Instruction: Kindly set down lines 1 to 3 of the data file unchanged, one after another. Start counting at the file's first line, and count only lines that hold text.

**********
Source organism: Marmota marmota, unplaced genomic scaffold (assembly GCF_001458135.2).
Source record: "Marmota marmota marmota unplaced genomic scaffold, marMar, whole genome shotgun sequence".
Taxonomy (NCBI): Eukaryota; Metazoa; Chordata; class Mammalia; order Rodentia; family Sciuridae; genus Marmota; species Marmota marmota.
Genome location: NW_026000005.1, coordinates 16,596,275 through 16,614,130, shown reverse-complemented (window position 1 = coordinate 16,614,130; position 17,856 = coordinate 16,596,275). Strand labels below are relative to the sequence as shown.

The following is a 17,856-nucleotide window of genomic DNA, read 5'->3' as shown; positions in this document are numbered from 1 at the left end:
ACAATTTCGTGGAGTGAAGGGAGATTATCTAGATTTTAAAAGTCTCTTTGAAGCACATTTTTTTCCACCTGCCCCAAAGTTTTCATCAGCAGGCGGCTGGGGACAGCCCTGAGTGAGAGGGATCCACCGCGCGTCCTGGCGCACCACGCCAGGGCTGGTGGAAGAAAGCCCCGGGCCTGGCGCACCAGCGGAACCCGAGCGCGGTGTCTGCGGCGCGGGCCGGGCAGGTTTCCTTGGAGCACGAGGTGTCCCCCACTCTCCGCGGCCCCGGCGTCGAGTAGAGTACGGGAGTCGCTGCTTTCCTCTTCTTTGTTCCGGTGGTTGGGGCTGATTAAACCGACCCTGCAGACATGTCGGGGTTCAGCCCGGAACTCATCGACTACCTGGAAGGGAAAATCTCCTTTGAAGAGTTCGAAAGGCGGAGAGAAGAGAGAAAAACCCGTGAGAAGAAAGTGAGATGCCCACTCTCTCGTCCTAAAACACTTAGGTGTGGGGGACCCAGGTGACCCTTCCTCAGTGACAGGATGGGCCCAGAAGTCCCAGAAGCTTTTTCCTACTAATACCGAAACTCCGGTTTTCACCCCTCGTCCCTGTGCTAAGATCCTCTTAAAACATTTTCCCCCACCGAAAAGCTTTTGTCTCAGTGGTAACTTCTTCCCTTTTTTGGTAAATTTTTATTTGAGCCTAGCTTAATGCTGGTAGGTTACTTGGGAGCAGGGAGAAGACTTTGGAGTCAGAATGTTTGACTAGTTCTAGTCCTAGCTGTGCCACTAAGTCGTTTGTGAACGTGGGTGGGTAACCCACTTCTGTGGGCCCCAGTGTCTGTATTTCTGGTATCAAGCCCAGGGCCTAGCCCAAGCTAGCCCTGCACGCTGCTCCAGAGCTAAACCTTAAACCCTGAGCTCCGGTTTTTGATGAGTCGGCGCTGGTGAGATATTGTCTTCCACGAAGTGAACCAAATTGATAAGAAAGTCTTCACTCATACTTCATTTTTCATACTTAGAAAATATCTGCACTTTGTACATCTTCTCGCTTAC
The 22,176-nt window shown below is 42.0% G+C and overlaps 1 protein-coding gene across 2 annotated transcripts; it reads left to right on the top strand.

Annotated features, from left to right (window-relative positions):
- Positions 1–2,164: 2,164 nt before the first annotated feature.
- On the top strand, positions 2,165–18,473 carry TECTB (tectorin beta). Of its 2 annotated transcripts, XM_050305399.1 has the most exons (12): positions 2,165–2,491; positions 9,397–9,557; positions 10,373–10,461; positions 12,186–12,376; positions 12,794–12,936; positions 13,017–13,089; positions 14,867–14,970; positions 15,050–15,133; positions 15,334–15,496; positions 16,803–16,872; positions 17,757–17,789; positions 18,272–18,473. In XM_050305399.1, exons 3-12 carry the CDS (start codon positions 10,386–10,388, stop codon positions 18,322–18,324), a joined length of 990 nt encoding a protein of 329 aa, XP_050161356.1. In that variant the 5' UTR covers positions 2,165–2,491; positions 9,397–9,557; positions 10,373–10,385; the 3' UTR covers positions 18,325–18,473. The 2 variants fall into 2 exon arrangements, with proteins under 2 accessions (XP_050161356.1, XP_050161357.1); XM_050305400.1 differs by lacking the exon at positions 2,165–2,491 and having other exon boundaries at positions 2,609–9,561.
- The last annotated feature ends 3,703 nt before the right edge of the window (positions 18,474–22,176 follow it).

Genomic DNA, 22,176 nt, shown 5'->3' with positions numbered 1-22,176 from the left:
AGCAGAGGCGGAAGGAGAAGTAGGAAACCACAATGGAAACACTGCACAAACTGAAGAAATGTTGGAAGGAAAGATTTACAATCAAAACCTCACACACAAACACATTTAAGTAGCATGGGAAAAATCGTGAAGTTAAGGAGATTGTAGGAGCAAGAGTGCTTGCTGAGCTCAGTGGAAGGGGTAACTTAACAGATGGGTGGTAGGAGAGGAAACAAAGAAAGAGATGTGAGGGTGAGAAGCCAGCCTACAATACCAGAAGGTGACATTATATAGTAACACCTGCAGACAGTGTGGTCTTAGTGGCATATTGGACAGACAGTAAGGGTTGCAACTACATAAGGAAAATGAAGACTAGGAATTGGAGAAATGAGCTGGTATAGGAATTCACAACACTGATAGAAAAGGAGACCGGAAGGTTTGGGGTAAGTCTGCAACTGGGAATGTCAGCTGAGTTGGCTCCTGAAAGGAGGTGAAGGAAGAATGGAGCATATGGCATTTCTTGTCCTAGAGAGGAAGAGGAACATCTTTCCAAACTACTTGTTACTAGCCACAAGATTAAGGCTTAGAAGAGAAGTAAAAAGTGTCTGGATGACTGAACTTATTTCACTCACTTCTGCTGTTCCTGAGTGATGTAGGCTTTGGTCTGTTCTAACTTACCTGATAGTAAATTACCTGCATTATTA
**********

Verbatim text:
Source organism: Marmota marmota, unplaced genomic scaffold (assembly GCF_001458135.2).
Source record: "Marmota marmota marmota unplaced genomic scaffold, marMar, whole genome shotgun sequence".
Taxonomy (NCBI): Eukaryota; Metazoa; Chordata; class Mammalia; order Rodentia; family Sciuridae; genus Marmota; species Marmota marmota.